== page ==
Expulsion – Expulsion requires a 2/3 vote of the Senate, and is likely should Stevens be re-elected. As much of a lion as Stevens has been, and although he has built solid relationships in the Senate, I don’t believe that more than a third of the Senate will fall on their swords to support him. Voters don’t like politicians that like to pal around with convicted felons.
Appointment to vacant Senate seat –
If Stevens does get re-elected and then expelled, Alaska law states that there must be a special election held to fill the seat. Sarah Palin, as Governor, cannot appoint herself to fill the seat. She cannot appoint anyone to fill the seat, either permanently or temporarily. There has been widespread misinformation on this point, including information coming from the head of the Division of Elections. Yes, really…
The Alaska Replacement of U.S. Senators Act, also known as Alaska Ballot Measure 4 was on the November election ballot in Alaska. It passed, with 55.6% of voters in favor.
The ballot initiative related to how the state fills its U.S. Senate vacancies, which became an issue in Alaska after Republican Frank Murkowski appointed his daughter Lisa Murkowski his Senate seat when he was elected governor in 2002.
Prior to the successful passage of the 2004 ballot measure, the governor could appoint a replacement to a vacant Senate seat. The initiative was primarily sponsored by Democratic legislators. It abolished the practice of appointments and required a special election in all cases except when the vacancy occurs within 60 days of a primary election.
Lt. Gov. Loren Leman, the Republican chief of the Division of Elections, twice removed the measure from the Nov. 2 ballot but was ordered by the Alaska Supreme Court to put it back on.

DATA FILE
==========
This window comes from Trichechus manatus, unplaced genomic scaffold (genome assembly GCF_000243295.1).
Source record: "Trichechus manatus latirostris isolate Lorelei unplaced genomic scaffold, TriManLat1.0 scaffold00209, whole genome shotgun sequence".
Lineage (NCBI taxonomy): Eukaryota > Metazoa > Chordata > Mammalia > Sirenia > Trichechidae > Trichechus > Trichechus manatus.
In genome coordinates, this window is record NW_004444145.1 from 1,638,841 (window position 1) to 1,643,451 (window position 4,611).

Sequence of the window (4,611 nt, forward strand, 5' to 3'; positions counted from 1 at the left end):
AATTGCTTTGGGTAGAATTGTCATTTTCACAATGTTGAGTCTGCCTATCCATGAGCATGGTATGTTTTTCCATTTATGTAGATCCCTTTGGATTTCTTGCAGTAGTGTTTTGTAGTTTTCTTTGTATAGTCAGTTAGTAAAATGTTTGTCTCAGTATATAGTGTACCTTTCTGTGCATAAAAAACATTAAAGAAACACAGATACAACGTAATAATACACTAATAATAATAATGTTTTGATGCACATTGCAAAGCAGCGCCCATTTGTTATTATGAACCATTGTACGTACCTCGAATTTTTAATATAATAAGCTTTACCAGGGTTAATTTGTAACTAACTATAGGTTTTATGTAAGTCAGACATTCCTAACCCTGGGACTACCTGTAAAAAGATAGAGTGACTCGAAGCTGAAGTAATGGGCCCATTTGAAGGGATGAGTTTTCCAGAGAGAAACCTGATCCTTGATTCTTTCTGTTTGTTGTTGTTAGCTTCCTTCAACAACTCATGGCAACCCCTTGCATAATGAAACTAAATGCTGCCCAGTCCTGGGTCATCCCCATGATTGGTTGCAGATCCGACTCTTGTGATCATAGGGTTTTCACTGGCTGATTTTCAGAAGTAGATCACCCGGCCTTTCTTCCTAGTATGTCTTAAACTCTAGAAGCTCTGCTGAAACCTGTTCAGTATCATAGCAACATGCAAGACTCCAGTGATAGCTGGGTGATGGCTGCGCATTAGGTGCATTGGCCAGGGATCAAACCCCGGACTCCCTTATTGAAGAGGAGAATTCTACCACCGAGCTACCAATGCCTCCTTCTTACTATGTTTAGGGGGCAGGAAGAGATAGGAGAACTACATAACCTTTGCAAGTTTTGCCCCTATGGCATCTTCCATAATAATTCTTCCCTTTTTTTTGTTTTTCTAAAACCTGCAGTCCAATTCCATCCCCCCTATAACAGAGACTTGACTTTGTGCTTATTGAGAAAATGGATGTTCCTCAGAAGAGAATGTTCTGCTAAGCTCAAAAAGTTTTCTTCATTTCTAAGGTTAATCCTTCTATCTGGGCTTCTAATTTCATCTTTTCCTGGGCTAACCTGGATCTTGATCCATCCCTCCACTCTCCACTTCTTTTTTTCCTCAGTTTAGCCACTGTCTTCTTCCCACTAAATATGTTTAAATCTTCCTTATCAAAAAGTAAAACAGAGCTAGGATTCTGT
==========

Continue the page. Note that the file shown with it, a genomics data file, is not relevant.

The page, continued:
He wrote the initiative’s ballot summary, which said the proposition would leave Alaska without full representation in the Senate for three to five months.
The group that petitioned for the initiative, Trust the People, sued for an injunction once it discovered the language of the summary on Sept. 21.
The language that appeared on the ballot:
This measure would repeal state law that allows the Governor to appoint a person to temporarily fill a vacant seat in the United States Senate until an election can be held and certified. Under this measure a vacated seat would remain vacant for three to five months, leaving Alaska without full representation in the Senate. Other provisions are identical to existing law and those parts of the law remain unchanged. Current law requires that a senate vacancy be filled by special election, or regular election if the vacancy occurs less than 60 days before the primary election for that seat.
If Governor Palin attempted to put someone in that seat without a special election, there would be legal action filed within hours. Guaranteed.
However, that said, nothing would prevent Palin from running for that seat against whomever else the Republican party rules allowed to run.
At this point, down by 22 points, Stevens stands next to no chance of winning his re-election bid. So, at the risk of jinxing it, I think this is a shoe-in for Begich. BUT, Lisa Murkowski, the Senator mentioned above, is running for re-election in 2010. I think it wouldn’t be unreasonable to assume that Palin has her eye on that seat. She already took down one Murkowski in a Republican primary, so why not try for another? She’s caught a bit of the flavor of being in the national spotlight, and she likes it.
I’ll quote my Grandmother, just because I like to do that. She would have said, “How do you get Nellie back on the farm, once she’s seen Par-ee?”